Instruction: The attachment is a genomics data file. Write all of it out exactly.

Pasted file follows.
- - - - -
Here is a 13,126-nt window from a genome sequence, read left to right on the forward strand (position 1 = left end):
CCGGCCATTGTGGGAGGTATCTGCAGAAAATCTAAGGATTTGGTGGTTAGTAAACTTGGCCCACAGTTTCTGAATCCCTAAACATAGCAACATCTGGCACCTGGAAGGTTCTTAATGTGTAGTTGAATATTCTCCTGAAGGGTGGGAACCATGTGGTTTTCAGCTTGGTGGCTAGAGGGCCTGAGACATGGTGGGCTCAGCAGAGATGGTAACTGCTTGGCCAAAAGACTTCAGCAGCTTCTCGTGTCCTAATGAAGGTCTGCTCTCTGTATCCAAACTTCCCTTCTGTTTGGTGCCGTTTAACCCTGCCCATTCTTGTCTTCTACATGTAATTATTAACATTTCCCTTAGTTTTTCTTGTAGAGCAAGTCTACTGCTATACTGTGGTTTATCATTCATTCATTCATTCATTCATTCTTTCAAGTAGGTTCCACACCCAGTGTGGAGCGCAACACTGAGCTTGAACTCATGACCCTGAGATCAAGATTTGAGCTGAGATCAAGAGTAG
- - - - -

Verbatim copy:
Here is a 13,126-nt window from a genome sequence, read left to right on the forward strand (position 1 = left end):
CCGGCCATTGTGGGAGGTATCTGCAGAAAATCTAAGGATTTGGTGGTTAGTAAACTTGGCCCACAGTTTCTGAATCCCTAAACATAGCAACATCTGGCACCTGGAAGGTTCTTAATGTGTAGTTGAATATTCTCCTGAAGGGTGGGAACCATGTGGTTTTCAGCTTGGTGGCTAGAGGGCCTGAGACATGGTGGGCTCAGCAGAGATGGTAACTGCTTGGCCAAAAGACTTCAGCAGCTTCTCGTGTCCTAATGAAGGTCTGCTCTCTGTATCCAAACTTCCCTTCTGTTTGGTGCCGTTTAACCCTGCCCATTCTTGTCTTCTACATGTAATTATTAACATTTCCCTTAGTTTTTCTTGTAGAGCAAGTCTACTGCTATACTGTGGTTTATCATTCATTCATTCATTCATTCATTCTTTCAAGTAGGTTCCACACCCAGTGTGGAGCGCAACACTGAGCTTGAACTCATGACCCTGAGATCAAGATTTGAGCTGAGATCAAGAGTAG